RFC 4011 Policy Based Management MIB March 2005 ::= { pmPolicyEntry 8 } pmPolicyParameters OBJECT-TYPE SYNTAX OCTET STRING (SIZE (0..65535)) MAX-ACCESS read-create STATUS current DESCRIPTION "From time to time, policy scripts may seek one or more parameters (e.g., site-specific constants). These parameters may be installed with the script in this object and are accessible to the script via the getParameters() function. If it is necessary for multiple parameters to be passed to the script, the script can choose whatever encoding/delimiting mechanism is most appropriate." ::= { pmPolicyEntry 9 } pmPolicyConditionMaxLatency OBJECT-TYPE SYNTAX Unsigned32 (0..2147483647) UNITS "milliseconds" MAX-ACCESS read-create STATUS current DESCRIPTION "Every element under the control of this agent is re-checked periodically to see whether it is under control of this policy by re-running the condition for this policy. This object lets the manager control the maximum amount of time that may pass before an element is re-checked. In other words, in any given interval of this duration, all elements must be re-checked. Note that how the policy agent schedules the checking of various elements within this interval is an implementation-dependent matter. Implementations may wish to re-run a condition more quickly if they note a change to the role strings for an element." ::= { pmPolicyEntry 10 } pmPolicyActionMaxLatency OBJECT-TYPE SYNTAX Unsigned32 (0..2147483647) UNITS "milliseconds" MAX-ACCESS read-create STATUS current DESCRIPTION "Every element that matches this policy's condition and is therefore under control of this policy will have this policy's action executed periodically to ensure that the element remains in the state dictated by the policy. This object lets the manager control the maximum amount of Waldbusser, et al. Standards Track [Page 78]
RFC 4011 Policy Based Management MIB March 2005 time that may pass before an element has the action run on it. In other words, in any given interval of this duration, all elements under control of this policy must have the action run on them. Note that how the policy agent schedules the policy action on various elements within this interval is an implementation-dependent matter." ::= { pmPolicyEntry 11 } pmPolicyMaxIterations OBJECT-TYPE SYNTAX Unsigned32 MAX-ACCESS read-create STATUS current DESCRIPTION "If a condition or action script iterates in loops too many times in one invocation, the execution environment may consider it in an infinite loop or otherwise not acting as intended and may be terminated by the execution environment. The execution environment will count the cumulative number of times all 'for' or 'while' loops iterated and will apply a threshold to determine when to terminate the script. What threshold the execution environment uses is an implementation-dependent manner, but the value of this object SHOULD be the basis for choosing the threshold for each script. The value of this object represents a policy-specific threshold and can be tuned for policies of varying workloads. If this value is zero, no threshold will be enforced except for any implementation-dependent maximum. Regardless of this value, the agent is allowed to terminate any script invocation that exceeds a local CPU or memory limitation. Note that the condition and action invocations are tracked separately." ::= { pmPolicyEntry 12 } pmPolicyDescription OBJECT-TYPE SYNTAX PmUTF8String MAX-ACCESS read-create STATUS current DESCRIPTION "A description of this rule and its significance, typically provided by a human." ::= { pmPolicyEntry 13 } pmPolicyMatches OBJECT-TYPE SYNTAX Gauge32 Waldbusser, et al. Standards Track [Page 79]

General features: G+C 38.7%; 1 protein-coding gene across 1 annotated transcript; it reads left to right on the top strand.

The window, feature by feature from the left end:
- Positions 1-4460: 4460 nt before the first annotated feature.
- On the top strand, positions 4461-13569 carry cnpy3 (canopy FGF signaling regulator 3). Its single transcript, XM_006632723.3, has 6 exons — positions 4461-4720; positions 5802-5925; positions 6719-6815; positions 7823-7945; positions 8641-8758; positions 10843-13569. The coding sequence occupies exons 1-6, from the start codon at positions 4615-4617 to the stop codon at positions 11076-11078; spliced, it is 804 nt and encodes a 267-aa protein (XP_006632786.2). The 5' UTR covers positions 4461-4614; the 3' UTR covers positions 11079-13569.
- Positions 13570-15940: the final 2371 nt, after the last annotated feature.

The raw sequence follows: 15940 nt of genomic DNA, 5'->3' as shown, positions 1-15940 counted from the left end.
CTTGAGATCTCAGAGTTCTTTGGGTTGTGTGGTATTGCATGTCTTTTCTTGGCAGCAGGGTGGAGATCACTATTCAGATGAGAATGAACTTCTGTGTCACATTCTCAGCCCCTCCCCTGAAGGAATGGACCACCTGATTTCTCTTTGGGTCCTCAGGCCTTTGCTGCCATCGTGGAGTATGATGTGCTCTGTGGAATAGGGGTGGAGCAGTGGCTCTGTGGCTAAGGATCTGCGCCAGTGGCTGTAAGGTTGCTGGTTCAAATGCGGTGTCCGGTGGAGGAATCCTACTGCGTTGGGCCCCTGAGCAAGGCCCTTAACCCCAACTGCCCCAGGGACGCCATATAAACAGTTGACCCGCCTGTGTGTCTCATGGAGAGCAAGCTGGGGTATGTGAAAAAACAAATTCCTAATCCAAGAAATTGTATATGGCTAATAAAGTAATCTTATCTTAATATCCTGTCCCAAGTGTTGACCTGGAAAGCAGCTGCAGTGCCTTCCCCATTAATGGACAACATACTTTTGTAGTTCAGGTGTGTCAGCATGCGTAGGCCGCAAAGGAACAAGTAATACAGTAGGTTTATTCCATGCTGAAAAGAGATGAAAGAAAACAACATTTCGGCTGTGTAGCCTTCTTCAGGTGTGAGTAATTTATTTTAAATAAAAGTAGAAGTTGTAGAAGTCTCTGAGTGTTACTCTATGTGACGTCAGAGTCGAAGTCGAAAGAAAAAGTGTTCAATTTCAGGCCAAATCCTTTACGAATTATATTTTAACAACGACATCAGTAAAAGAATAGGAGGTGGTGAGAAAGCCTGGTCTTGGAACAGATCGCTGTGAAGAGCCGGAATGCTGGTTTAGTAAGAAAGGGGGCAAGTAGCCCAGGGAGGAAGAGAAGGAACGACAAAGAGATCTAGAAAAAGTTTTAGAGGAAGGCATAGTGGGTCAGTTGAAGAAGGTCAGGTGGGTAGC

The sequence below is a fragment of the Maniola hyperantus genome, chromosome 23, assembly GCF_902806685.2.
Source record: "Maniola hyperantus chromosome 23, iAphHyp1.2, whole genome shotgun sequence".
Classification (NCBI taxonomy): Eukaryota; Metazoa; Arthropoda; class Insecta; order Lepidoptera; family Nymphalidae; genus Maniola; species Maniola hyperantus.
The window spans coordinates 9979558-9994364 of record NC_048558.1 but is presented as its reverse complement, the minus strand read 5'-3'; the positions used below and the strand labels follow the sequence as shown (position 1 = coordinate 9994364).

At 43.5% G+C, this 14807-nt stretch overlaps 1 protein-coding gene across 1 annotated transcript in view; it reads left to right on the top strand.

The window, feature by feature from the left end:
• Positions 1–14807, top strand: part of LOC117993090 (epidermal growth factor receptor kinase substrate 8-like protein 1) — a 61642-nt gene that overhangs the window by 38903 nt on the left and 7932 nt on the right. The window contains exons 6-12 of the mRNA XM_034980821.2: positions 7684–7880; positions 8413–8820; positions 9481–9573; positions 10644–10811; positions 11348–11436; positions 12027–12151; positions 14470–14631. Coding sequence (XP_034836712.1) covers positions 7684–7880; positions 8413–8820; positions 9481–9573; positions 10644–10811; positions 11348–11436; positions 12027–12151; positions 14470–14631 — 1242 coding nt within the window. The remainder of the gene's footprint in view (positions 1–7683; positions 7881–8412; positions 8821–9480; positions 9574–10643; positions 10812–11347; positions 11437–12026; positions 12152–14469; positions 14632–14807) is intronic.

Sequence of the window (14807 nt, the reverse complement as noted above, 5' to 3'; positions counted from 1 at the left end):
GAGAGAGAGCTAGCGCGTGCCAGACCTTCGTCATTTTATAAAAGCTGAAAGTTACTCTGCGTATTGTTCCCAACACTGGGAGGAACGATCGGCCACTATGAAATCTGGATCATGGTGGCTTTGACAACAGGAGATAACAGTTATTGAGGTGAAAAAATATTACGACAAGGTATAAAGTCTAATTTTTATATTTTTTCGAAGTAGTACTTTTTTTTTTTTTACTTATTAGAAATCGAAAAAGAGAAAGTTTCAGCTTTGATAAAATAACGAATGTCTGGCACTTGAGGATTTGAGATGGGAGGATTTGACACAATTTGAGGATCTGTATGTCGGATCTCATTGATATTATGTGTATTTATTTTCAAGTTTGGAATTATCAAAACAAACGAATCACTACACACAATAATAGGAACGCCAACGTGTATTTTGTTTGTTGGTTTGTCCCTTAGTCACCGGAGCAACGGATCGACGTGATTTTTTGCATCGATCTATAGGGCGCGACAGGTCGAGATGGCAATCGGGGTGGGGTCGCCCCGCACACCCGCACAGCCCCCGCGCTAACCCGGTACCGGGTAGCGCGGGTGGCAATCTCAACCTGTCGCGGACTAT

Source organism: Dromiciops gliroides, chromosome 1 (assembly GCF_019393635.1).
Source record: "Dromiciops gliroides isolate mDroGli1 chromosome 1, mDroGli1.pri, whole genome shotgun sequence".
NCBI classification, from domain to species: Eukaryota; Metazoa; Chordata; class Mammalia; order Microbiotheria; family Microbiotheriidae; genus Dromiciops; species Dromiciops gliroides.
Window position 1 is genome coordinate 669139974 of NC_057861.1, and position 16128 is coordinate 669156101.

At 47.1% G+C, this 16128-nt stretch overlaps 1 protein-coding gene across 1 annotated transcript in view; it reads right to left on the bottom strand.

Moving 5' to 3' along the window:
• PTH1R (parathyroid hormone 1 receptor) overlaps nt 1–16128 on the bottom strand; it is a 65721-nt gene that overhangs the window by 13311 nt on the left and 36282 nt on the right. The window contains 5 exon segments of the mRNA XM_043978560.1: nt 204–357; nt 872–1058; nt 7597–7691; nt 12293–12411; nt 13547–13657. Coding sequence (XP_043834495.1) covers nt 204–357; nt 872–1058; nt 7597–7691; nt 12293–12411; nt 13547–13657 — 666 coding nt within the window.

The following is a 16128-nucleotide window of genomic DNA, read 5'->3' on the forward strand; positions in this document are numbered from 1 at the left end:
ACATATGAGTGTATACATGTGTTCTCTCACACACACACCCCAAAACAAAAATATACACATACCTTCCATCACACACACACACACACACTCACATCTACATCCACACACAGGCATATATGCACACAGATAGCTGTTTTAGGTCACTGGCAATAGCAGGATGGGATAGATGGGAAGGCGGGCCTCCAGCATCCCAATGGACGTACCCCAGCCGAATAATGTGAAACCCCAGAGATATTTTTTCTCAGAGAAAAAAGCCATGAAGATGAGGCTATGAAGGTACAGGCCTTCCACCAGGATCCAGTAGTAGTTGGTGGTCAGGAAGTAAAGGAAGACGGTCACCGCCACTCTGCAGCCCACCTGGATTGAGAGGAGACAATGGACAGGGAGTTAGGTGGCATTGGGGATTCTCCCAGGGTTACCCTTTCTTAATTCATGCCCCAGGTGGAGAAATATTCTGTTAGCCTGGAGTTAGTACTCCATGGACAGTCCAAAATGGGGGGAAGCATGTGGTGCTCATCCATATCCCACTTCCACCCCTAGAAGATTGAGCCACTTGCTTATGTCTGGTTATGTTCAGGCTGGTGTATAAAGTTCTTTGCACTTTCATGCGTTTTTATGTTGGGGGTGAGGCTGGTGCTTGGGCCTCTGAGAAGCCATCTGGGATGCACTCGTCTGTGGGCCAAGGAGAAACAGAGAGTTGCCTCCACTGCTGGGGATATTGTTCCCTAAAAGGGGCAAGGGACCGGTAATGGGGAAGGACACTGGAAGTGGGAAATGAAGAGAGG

RFC 4011 Policy Based Management MIB March 2005 UNITS "elements" MAX-ACCESS read-only STATUS current DESCRIPTION "The number of elements that, in their most recent execution of the associated condition, were matched by the condition." ::= { pmPolicyEntry 14 } pmPolicyAbnormalTerminations OBJECT-TYPE SYNTAX Gauge32 UNITS "elements" MAX-ACCESS read-only STATUS current DESCRIPTION "The number of elements that, in their most recent execution of the associated condition or action, have experienced a run-time exception and terminated abnormally. Note that if a policy was experiencing a run-time exception while processing a particular element but runs normally on a subsequent invocation, this number can decline." ::= { pmPolicyEntry 15 } pmPolicyExecutionErrors OBJECT-TYPE SYNTAX Counter32 UNITS "errors" MAX-ACCESS read-only STATUS current DESCRIPTION "The total number of times that execution of this policy's condition or action has been terminated due to run-time exceptions." ::= { pmPolicyEntry 16 } pmPolicyDebugging OBJECT-TYPE SYNTAX INTEGER { off(1), on(2) } MAX-ACCESS read-create STATUS current DESCRIPTION "The status of debugging for this policy. If this is turned on(2), log entries will be created in the pmDebuggingTable for each run-time exception that is experienced by this policy." DEFVAL { off } ::= { pmPolicyEntry 17 } Waldbusser, et al. Standards Track [Page 80]